holding statute of limitations defense is a non-jurisdictional issue that may be waivedSummary of this case from U.S. v. Mendez-Santana
Argued April 20, 2004.
Decided and Filed July 6, 2004. Rehearing En Banc Denied September 9, 2004.
Appeal from the United States District Court for the Western District of Tennessee, Bernice B. Donald, J.
Dan L. Newsom (argued and briefed), Assistant United States Attorney, Memphis, TN, for Appellant.
Robert W. Ritchie (argued and briefed), Wade V. Davies, Stephen Ross Johnson (briefed), Ritchie, Fels Dillard, Knoxville, TN, Richard M. Carter (briefed), Martin, Tate, Morrow Marston, Memphis, TN, Richard M. Steingard (briefed), Los Angeles, CA, Glen G. Reid, Jr. (briefed), Wyatt, Tarrant Combs, Memphis, TN, Kemper B. Durand (briefed), Thomason, Hendrix, Harvey, Johnson Mitchell, Memphis, TN, William D. Massey, Lorna S. McClusky (briefed), Massey McCluskey, Memphis, TN, for Appellees.
Before BOGGS, Chief Judge; DAVID A. NELSON and SUTTON, Circuit Judges.
SUTTON, J., delivered the opinion of the court, in which BOGGS, C.J., joined. NELSON, J. (p. 460), delivered a separate opinion concurring in the judgment and in the opinion of the court.
As this case comes to the court, all agree that a federal indictment need not specifically state that the charged offenses occurred within the pertinent statute-of-limitations period; it suffices that the indictment alleges facts establishing that the offense occurred within the limitations period. What happens, however, when the Government obtains permission to toll the limitations period? Must the Government in that setting specifically allege that the limitations period has been tolled or otherwise allege that the indictment covers offenses that occurred within the extended limitations period? The district court said yes; we say no. Contrary to the views of the district court, we conclude that the statute of limitations is an affirmative defense that the Government need not specifically plead in a criminal indictment. We therefore reverse the district court's judgment in favor of the defendants and remand the case for further proceedings.
In January 1996, the FBI began an investigation of the defendants in this case — Richard Titterington, Geoffrey Feldman, Sherrie-Lee Doreen Cave, Robert Murray Bohn, Stacy Layne Beavers and Michael Elliot Cole — regarding their involvement with a Barbados-based entity known as IDM. According to the United States, the defendants and IDM ran an international lottery operation, which defrauded United States citizens of more than $100 million. Believing that IDM's Bridgetown, Barbados headquarters held evidence of this criminal conduct, the Office of International Affairs of the Department of Justice obtained a warrant from the Barbados government in June 1996 to search IDM's headquarters. Barbados authorities, assisted by the FBI, executed the warrant on July 12, 1996, seizing approximately 140 boxes of evidence that were "significant to the . . . on-going FBI investigation." JA 498.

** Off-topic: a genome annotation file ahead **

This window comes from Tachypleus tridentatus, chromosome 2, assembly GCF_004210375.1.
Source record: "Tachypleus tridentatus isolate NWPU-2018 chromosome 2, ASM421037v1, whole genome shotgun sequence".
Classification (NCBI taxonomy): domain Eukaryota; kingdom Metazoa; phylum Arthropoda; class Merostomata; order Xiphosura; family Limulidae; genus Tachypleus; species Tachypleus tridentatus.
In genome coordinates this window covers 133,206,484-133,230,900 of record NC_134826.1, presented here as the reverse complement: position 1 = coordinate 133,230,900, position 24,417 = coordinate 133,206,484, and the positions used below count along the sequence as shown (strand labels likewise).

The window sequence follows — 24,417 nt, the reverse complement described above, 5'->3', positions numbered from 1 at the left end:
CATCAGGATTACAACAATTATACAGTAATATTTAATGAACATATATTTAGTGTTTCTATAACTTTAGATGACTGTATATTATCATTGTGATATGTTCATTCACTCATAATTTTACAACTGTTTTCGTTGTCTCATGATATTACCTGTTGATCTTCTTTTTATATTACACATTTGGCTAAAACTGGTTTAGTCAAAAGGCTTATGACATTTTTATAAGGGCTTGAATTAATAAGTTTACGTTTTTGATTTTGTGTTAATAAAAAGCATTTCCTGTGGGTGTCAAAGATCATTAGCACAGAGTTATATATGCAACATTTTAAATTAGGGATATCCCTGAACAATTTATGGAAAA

After the search, IDM officials challenged the validity of the warrant. A local Barbados court ordered that the evidence remain in Barbados pending a hearing as well as any appeal, then placed the evidence under seal, which in this instance meant locking the 140 boxes of evidence in a jail cell. The evidence remained in the jail cell at the time the district court entered judgment in this case, and it remains there today.
Claiming that the evidence it needed to prosecute these defendants was itself in prison, the United States filed an ex parte motion in federal district court on December 9, 1998, to toll the limitations period for these alleged criminal offenses. Under the mail fraud, RICO and anti-smuggling statutes, a five-year limitations period generally governs criminal allegations under these provisions. See 18 U.S.C. § 3282(a). But a separate federal statute permits the Government "before return of an indictment" to file an application "indicating that evidence of an offense is in a foreign country" and requesting that the limitations period be extended. Id. § 3292(a)(1). Under this second statute, if "the court finds by a preponderance of the evidence that an official request has been made for such evidence and that it reasonably appears . . . that such evidence is . . . in such foreign country," the court must "suspend the running of the statute of limitations" until "the foreign court or authority takes final action on the request," but for no longer than three years. Id. § 3292(a)(1), (b) (c)(1). As the Barbados court appeared nowhere near taking "final action" in the evidentiary matter, the district court granted the motion to suspend the statute of limitations for up to three years.